Wars and bombs. Remember I told you that stars are like continuous nuclear explosions? Well that same equation explains why atomic bombs are so destructive. In sensible hands atomic energy will be a great benefit for humanity, but powerful hands are rarely sensible in my experience. Remember my friend Leo Szilard that I invented those new types of refrigerator with? Well he turned into a brilliant physicist who worked out how an atom bomb might work. Leo helped me write a letter I sent to the US president Franklin D Roosevelt at the start of World War II in 1939 telling him that an atomic bomb could be made and would be immensely powerful. It also seemed Germany was starting to take an interest in an atomic bomb, so we felt forced to do it only to prevent a greater evil if Germany had developed the bomb first. Two hundred thousand innocent people paid with their lives in proof of that harmless little equation in Hiroshima and Nagasaki. I just hope the world has learnt that lesson, though I’m sure the point could have been made without so many innocent people having to die. One demonstration on an uninhabited island near Japan would have worked as well. What I really don’t understand is why Truman needed to drop the second bomb on Nagasaki after he knew the first had been so destructive. It can only have been on account of two of the worst human sentiments; revenge and a desire to humiliate the enemy.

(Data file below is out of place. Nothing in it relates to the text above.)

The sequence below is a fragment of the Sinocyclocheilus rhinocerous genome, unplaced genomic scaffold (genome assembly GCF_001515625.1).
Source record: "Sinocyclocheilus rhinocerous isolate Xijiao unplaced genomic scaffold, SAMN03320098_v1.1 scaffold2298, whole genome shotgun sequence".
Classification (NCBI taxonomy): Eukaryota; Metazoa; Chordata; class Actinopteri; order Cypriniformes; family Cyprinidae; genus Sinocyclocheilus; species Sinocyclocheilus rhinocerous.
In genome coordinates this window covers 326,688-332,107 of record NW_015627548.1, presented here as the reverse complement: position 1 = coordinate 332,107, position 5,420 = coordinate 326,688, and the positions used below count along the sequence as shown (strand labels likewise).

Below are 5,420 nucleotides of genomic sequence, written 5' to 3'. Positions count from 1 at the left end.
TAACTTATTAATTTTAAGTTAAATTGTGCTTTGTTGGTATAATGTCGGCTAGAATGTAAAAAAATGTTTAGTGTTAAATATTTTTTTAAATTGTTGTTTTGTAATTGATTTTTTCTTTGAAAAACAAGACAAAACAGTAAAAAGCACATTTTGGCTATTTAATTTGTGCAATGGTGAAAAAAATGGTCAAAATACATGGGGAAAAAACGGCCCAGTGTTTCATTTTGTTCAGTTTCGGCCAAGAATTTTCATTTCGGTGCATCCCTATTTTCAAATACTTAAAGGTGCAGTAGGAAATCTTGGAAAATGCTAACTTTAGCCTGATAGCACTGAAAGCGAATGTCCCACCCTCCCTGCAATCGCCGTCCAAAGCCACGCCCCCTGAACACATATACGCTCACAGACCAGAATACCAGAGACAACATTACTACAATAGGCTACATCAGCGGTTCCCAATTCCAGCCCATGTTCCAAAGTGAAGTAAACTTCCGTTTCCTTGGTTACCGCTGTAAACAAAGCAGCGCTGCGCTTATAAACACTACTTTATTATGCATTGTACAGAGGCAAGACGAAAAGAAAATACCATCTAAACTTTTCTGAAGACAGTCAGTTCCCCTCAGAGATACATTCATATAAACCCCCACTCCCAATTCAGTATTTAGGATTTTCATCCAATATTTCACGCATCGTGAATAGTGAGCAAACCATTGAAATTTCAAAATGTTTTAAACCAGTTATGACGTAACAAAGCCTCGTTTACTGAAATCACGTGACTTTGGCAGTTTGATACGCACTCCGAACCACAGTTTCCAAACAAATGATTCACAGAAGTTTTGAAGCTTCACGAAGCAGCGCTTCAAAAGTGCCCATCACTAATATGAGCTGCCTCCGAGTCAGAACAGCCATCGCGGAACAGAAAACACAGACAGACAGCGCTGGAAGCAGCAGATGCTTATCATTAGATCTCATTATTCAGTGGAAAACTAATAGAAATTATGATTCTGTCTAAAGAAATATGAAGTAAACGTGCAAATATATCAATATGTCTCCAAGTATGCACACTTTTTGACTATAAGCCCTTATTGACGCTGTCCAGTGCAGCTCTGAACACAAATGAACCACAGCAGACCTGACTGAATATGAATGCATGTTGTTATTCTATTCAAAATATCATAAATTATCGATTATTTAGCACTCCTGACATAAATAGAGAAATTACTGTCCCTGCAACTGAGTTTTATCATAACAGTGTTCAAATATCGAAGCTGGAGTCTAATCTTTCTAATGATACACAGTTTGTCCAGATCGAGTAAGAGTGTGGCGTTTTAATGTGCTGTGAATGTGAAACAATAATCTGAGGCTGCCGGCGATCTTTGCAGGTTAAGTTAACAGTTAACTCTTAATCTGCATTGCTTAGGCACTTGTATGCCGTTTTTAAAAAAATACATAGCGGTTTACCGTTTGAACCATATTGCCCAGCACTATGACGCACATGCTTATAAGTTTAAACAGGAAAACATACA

“Do you wish you’d never discovered that equation then?”

The equation? No. I regretted writing the letter to Roosevelt but who knows what would have happened if I hadn’t. I think Roosevelt understood the significance of the atomic bomb. When Roosevelt died, President Truman took over and seemed to see the atom bomb as just another bomb, bigger and better than normal bombs. He was told America had the bomb so that was that, he wanted to bomb Japan in revenge for Pearl harbour. As to the equation, mathematics never hurt anyone, people do that. I only wrote it down. It has existed since the universe began and without it there would be no stars or starlight and no humans to make mistakes. Because it exists stars can shine for billions of years and that finally explains how humans had enough time to evolve on the planet called Earth. I just hope that humans evolve enough sense to look after our planet for the next billion years.